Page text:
The complete essay is at Essays on Two Federal Empires.

[1] Alexander Burns and Mitch Smith, “State G.O.P. Leaders Move Swiftly as Party Bickers in Congress,” The New York Times, February 11, 2017.

Wednesday, February 8, 2017

Russia’s Putin beyond Constitutional Government: The Case of Aleksei Navalny

With a judge handing down a five-year suspended prison sentence, a fine of 500,000 rubles (about $8,400), and a ban on participating in the upcoming presidential election in 2017, Aleksei Navalny could feel just how power can be wielded by high government officials, including even presidents—power ultimately backed up by stern men with guns with the legal right to use lethal force. This, I submit, is what government comes down to—it’s bottom line.

The true look of governmental power. (Sergei Brovko/Reuters)
Were the prosecution and judge intent on punishing Navalny for fraud—if those agents of the ruling party really believed that he had “embezzled” 16 million rubles ($500,000) “by purchasing wood from a state-owned company at below-market rates and then reselling it at market value,” the fine would surely have been more than a mere fraction.[1] Instead, the main thrust of the sentence was geared to keeping him under control for five years and barring him from politics. Because this emphasis is not aligned with the nature of the alleged crime, the sordid scent of abuse of power by the Kremlin is detectable. That a similar judgment against him in 2013, with a five-year suspended sentence, was almost word for word that of the verdict in February, 2017 suggests adds fuel to the contention that the issue was not the crimes, but, rather, something else—something political.
When the head of a government has not only the media under his control, but also the court system, the power of said government cannot reasonably be considered to be contained by constitutional limitations. “I have the right to take part in elections, according to the Constitution, and I will fight for that,” Navalny told journalists in the courtroom in Kirov.[2] Yet a political right is meaningless when the ruling person or party gets away with acting beyond constitutional bounds. The New York Times essentially makes this claim in reporting, ‘Putin has gone to great lengths to root out all genuine opposition in the country. Major television stations have been put under the government’s control and openly critical political figures have been marginalized. Several prominent journalists, politicians and human rights activists have been murdered under mysterious circumstances, with many of the cases remaining unsolved.”[3] In a country where “dissidents are frequently silenced, exiled or killed,” the expectation that the ruling power will heed constitutional constraints can only be naïve. Without such limitations, the true nature of governmental power—issuing in poisoning or prison—can be glimpsed.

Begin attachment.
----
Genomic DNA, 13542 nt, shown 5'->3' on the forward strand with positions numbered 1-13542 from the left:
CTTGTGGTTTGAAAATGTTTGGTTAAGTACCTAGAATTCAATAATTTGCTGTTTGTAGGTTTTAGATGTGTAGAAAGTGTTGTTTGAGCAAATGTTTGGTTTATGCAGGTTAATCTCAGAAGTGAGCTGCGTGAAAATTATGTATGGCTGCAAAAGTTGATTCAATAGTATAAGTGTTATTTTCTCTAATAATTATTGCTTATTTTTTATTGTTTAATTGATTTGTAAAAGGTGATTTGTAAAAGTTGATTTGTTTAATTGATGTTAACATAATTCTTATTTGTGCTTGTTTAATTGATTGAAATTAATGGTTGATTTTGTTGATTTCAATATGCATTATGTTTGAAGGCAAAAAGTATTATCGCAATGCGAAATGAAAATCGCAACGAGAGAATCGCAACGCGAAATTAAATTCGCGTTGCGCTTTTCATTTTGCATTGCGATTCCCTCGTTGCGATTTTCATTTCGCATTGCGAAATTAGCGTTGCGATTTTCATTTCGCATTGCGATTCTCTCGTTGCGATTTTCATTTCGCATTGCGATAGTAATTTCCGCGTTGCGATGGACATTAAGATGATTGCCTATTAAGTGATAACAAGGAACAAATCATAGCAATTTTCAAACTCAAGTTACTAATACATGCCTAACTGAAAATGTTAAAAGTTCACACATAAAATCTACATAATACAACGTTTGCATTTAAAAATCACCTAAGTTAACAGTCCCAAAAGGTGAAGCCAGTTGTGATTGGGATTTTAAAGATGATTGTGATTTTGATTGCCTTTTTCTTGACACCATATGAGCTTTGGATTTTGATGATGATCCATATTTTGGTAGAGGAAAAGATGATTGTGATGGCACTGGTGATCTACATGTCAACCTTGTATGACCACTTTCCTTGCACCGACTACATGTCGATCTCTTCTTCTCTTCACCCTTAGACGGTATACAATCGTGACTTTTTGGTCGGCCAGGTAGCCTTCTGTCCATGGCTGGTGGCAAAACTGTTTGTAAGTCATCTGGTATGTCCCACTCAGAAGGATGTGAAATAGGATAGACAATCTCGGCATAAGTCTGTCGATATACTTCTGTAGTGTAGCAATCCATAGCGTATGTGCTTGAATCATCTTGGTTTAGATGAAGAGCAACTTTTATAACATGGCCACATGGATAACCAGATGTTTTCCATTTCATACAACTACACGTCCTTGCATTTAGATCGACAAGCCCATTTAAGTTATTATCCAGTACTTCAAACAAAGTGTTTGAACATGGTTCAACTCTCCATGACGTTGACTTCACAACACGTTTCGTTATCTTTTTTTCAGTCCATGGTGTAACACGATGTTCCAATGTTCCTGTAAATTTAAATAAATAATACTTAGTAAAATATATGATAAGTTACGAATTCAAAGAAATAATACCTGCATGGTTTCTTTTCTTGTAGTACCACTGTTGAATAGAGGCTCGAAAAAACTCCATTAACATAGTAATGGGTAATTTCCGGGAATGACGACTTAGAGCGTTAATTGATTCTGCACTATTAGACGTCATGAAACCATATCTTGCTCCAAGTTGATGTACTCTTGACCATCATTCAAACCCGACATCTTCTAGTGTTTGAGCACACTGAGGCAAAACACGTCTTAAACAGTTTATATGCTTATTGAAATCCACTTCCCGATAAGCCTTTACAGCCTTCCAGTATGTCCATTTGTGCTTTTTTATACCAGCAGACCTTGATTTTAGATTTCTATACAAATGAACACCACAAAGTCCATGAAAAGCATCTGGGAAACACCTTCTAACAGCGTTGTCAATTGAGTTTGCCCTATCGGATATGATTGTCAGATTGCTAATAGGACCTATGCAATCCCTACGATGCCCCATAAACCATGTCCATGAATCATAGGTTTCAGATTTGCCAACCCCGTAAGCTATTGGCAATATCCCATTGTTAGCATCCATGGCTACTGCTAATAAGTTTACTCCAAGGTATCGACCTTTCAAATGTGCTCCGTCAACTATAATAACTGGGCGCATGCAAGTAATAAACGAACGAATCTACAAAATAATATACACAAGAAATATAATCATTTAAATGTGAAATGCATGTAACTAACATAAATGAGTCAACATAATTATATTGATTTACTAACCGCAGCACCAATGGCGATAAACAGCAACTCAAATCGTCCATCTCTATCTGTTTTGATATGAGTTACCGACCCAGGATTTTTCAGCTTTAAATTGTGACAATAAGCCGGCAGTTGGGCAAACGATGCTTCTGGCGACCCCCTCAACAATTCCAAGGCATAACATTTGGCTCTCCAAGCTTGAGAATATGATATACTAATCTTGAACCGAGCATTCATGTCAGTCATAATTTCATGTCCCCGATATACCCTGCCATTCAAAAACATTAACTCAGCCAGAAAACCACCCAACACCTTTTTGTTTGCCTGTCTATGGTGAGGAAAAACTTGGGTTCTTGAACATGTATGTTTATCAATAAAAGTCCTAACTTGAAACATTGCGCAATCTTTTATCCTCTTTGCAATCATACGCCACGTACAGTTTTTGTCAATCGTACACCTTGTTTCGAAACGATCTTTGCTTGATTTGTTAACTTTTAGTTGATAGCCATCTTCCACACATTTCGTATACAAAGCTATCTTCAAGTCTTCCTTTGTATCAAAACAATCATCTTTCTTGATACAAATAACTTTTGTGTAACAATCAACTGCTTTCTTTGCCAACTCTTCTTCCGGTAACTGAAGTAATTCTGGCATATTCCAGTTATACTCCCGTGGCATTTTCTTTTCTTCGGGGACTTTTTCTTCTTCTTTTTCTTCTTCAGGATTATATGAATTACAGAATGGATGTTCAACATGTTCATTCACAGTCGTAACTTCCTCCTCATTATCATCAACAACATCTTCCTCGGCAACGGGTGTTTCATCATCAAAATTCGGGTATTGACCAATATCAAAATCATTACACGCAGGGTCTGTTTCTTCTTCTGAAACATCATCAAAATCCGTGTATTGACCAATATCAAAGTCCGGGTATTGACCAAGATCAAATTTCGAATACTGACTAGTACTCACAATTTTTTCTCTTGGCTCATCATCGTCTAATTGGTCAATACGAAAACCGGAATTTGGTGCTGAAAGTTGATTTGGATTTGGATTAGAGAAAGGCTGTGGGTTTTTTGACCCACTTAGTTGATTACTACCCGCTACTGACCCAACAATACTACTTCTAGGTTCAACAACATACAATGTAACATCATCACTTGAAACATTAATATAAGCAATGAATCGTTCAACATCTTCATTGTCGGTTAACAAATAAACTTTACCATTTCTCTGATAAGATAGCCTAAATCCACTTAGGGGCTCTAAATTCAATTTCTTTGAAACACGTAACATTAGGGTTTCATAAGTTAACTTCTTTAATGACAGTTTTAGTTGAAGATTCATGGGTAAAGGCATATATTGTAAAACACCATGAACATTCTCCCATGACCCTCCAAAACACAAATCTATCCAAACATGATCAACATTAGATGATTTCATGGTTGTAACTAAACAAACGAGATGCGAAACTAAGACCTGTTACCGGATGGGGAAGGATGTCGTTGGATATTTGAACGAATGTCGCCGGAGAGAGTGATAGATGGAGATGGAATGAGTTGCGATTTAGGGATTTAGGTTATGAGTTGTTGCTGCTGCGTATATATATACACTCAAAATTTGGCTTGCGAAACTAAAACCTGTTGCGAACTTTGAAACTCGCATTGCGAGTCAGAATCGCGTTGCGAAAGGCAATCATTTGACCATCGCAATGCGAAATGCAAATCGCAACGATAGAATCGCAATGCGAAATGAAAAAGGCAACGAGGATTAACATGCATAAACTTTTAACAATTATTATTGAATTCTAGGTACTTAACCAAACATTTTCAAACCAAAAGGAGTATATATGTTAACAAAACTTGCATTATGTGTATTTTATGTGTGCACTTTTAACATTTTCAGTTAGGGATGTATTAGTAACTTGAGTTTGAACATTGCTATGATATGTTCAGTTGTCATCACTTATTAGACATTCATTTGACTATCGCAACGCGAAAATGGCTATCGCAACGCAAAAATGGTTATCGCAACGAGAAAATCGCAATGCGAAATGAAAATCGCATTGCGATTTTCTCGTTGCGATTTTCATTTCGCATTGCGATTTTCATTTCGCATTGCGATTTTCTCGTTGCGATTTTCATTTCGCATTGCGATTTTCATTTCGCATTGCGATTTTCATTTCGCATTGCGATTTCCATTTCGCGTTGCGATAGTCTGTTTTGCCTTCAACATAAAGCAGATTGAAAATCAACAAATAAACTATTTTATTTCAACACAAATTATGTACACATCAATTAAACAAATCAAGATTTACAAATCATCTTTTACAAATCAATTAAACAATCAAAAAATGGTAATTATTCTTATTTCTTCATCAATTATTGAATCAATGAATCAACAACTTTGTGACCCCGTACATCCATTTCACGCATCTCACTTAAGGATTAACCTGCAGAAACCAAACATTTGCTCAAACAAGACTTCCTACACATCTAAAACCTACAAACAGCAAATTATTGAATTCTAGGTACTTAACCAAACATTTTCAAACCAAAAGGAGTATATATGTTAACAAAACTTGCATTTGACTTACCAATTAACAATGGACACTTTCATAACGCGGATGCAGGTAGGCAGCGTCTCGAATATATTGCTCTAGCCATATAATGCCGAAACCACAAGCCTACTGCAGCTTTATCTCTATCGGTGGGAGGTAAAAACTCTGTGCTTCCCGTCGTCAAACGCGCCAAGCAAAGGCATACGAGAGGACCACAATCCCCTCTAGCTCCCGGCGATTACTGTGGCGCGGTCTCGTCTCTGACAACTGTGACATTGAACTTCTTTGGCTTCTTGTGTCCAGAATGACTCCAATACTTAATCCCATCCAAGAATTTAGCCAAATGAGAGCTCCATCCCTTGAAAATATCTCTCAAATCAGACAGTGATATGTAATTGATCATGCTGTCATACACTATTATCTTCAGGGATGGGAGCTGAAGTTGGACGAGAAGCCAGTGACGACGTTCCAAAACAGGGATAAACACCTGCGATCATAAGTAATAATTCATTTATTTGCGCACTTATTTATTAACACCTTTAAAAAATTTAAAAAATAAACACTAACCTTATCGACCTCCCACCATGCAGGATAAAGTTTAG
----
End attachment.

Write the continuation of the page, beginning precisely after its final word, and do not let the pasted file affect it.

Ultimately, governmental power comes down to being able to use force to kill or imprison. From this bottom-line, it is truly miraculous, given human nature stimulated by the intoxicating scents of power and conceit, that constitutional governance had achieved so much in the world by the twenty-first century. Yet for all this height, it is telling how trigger happy even heads of governments can be—not to mention police agents themselves.

[1] Ivan Nechepurenko, “Aleksei Navalny, a Putin Critic, Is Barred from a Presidential Run,” The New York Times, February 8, 2017.
[2] Ibid.
[3] Ibid.

Tuesday, February 7, 2017

Israel Legalizes Illegal Settlements on Palestinian Land: On the Toll on the Rule of Law

Israel’s legislature passed a law on February 6, 2017 retroactively legalizing Jewish settlements on privately owned Palestinian land. Incredibly, the state’s own attorney general said he would not defend the new law in court because he had determined the law to unconstitutional and in violation of international law. Anat Ben Nun of an anti-settlement group said the law was “deteriorating Israel’s democracy, making stealing an official policy.”[1] Specifically, the Palestinians in the occupied West Bank, including those offered financial compensation for the “long term use of their land” but without being able to reclaim their property under the new law, “are not Israeli citizens and cannot vote for candidates for Israel’s Parliament, or Kenesset.”[2] I submit nevertheless that the underlying casualty in this case is the rule of law itself.

The full essay is at "Israel Legalizes Illegal Settlements."

1. Ian Fisher, “Israel Passes Provocative Legislation to Retroactively Legalize Settlements,” The New York Times, February 7, 2017.